From the January 2009 issue of Investment Advisor • Subscribe!

January 1, 2009

Got Game?

Joni Youngwirth of Commonwealth Financial describes how a simple, four-page plan can keep you in the game regardless of the economic and financial weather

John Augustine of Augustine Financial in Brookfield, Wisconsin, has been in the industry for 10 years. He is deeply passionate about helping his clients grow, enjoy, and, as they see fit, share their wealth. Augustine loves to educate. His dream was--and is--to offer a wide menu of educational sessions to his clients and his community. A year ago, John relocated his office, moving into a space that has a "great room"--one large enough to seat 20 to 30 people easily and an ideal spot for holding client events.

His new office has served him especially well during this period of market turbulence and uncertainty. Last October, for example, Augustine held six "fireside chats," which included market updates, in his great room. All attendees came through existing clients who had invited friends to the events. As a direct result of these events, Augustine signed up nine new clients. Five of these new clients each had more than $1 million in assets to manage; the other four each brought in up to $750,000 in AUM.

Augustine's success is not a matter of luck. He knows precisely what he is absolutely passionate about. And he has built that passion into his game plan. When it came time for a physical change of office, his passion (and his plan) served him well. He selected an office that would: 1) give him the space he needed to turn his dream of educating the community about financial matters into reality; and 2) aid him in retaining business as he worked to secure new assets to manage.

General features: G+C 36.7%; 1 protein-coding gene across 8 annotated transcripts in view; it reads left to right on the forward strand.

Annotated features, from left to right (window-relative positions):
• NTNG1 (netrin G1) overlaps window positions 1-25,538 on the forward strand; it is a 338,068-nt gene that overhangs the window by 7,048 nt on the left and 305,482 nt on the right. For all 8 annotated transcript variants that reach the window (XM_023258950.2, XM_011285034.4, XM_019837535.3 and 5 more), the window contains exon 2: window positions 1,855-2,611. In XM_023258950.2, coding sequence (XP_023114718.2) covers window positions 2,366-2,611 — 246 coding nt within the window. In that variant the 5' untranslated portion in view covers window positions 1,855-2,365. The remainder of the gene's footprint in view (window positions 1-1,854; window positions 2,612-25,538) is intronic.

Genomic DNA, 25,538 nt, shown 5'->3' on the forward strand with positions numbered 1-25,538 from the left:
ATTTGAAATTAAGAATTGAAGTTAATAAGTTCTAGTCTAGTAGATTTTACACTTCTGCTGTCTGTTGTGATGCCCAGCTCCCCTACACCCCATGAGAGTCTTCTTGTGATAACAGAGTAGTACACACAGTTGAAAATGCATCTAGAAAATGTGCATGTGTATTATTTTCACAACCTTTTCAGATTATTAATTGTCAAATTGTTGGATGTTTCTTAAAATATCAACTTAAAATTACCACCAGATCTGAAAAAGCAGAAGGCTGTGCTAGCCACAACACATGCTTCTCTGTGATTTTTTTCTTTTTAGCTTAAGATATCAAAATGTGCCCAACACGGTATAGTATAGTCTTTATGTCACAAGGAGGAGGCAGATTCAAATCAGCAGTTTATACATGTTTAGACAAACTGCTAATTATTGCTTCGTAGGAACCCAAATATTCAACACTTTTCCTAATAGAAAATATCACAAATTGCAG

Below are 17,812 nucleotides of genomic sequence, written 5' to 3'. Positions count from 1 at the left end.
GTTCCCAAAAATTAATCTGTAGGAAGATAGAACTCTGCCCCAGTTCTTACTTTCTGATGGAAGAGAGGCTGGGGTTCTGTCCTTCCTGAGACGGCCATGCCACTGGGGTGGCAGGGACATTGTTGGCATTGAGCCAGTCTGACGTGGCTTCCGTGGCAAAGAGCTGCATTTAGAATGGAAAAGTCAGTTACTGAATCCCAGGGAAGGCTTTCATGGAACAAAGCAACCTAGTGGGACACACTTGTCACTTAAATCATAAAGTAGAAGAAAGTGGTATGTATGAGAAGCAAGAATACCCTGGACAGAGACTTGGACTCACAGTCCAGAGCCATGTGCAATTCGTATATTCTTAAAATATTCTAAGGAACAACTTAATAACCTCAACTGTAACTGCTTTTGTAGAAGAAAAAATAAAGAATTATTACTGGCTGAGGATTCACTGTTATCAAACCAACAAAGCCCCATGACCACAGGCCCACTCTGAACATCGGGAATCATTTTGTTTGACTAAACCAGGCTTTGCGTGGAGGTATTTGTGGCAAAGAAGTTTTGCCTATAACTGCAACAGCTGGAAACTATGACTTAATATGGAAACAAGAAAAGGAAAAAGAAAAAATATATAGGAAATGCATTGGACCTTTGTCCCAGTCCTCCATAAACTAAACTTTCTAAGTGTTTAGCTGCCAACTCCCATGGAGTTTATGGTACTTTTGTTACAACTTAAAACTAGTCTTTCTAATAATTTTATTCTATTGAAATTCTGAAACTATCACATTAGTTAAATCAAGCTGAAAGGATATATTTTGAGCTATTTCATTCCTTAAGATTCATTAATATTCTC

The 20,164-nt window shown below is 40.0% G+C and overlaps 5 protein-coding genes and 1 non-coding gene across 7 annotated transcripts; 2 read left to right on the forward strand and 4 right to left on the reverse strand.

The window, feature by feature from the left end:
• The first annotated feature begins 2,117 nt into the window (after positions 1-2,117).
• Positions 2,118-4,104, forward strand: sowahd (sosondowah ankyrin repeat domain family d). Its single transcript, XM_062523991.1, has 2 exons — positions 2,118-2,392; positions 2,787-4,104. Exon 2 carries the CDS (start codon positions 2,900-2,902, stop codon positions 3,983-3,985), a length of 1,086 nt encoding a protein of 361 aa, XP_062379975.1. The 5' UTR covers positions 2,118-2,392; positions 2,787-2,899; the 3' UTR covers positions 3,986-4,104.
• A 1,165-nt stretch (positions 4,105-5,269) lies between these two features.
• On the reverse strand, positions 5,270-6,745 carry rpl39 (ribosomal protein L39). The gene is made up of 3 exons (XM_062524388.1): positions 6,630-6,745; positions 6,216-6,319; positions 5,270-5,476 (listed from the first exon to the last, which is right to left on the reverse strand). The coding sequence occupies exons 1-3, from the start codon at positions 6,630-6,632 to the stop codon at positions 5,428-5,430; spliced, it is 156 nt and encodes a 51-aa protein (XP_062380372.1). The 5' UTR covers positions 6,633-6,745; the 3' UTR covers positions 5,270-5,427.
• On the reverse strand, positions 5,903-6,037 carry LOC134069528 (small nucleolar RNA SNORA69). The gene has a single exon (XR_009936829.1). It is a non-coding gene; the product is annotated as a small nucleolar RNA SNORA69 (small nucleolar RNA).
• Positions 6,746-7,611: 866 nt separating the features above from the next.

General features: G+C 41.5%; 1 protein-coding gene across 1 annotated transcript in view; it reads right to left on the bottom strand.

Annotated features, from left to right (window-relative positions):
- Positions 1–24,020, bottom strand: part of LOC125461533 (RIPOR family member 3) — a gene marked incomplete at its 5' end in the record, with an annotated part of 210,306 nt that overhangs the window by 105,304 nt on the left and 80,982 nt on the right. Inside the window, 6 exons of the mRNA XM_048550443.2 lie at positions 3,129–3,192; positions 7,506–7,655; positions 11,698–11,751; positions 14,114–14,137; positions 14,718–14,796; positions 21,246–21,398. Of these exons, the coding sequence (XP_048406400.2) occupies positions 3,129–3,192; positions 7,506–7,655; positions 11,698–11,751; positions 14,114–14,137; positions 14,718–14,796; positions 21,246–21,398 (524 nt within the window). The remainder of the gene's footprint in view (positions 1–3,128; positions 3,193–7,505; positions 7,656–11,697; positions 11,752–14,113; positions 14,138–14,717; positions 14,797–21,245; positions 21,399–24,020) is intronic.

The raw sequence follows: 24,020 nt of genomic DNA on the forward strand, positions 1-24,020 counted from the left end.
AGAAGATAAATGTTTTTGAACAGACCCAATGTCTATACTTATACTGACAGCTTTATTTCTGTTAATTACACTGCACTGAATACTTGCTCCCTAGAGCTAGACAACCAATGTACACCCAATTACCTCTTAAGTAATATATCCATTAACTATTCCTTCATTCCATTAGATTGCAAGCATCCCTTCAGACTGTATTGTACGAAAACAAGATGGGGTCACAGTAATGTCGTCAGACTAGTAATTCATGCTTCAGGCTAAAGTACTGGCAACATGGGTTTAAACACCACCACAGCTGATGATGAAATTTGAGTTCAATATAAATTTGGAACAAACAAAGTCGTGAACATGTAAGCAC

Isn't it nice to know that during a time when the Dow is going up and down 300 points a day, there are success stories among hard-working advisors? Moreover, we might as well be prepared for an economic shift that could be with us for a long time. For small businesses like financial advisory practices, the impact of the economic downturn is keenly felt. Current economic conditions require advisors/business owners to plan like John and to rise to the challenge of leadership.

One of the most important business management habits at any time is the creation of a plan. But the phrase "business plan" may conjure up visions of a big, fat document that takes forever to write. Say the words "game plan," however, and a document right-sized and more appropriate for small business comes to mind. In fact, an effective plan can be drawn up in one to four pages.

After months of unrest and volatility, creating a game plan may be just the fresh start you need to move forward. In some respects, advisors are already brilliant at this. After all, don't you create financial plans and portfolios for clients so they can weather the ups and downs of the market?

Here's how to write a four-page game plan that will serve you well no matter how well--or poorly--the markets and the economy perform. More important, it can help you form an annual business planning habit. Whether you are a veteran planner or a novice, there will be a helpful nugget for you.

Getting Started

Begin with a little preliminary work.

1. Conduct an assessment of your practice.

a. A SWOT assessment guides you in brainstorming about internal Strengths, internal Weaknesses, external Opportunities, and external Threats.

b. A Practice Assessment can be extremely useful. One assessment tool asks 50 questions covering leadership, staffing, operational efficiency, marketing, revenue generation, and risk management. Simply completing this exercise promotes awareness.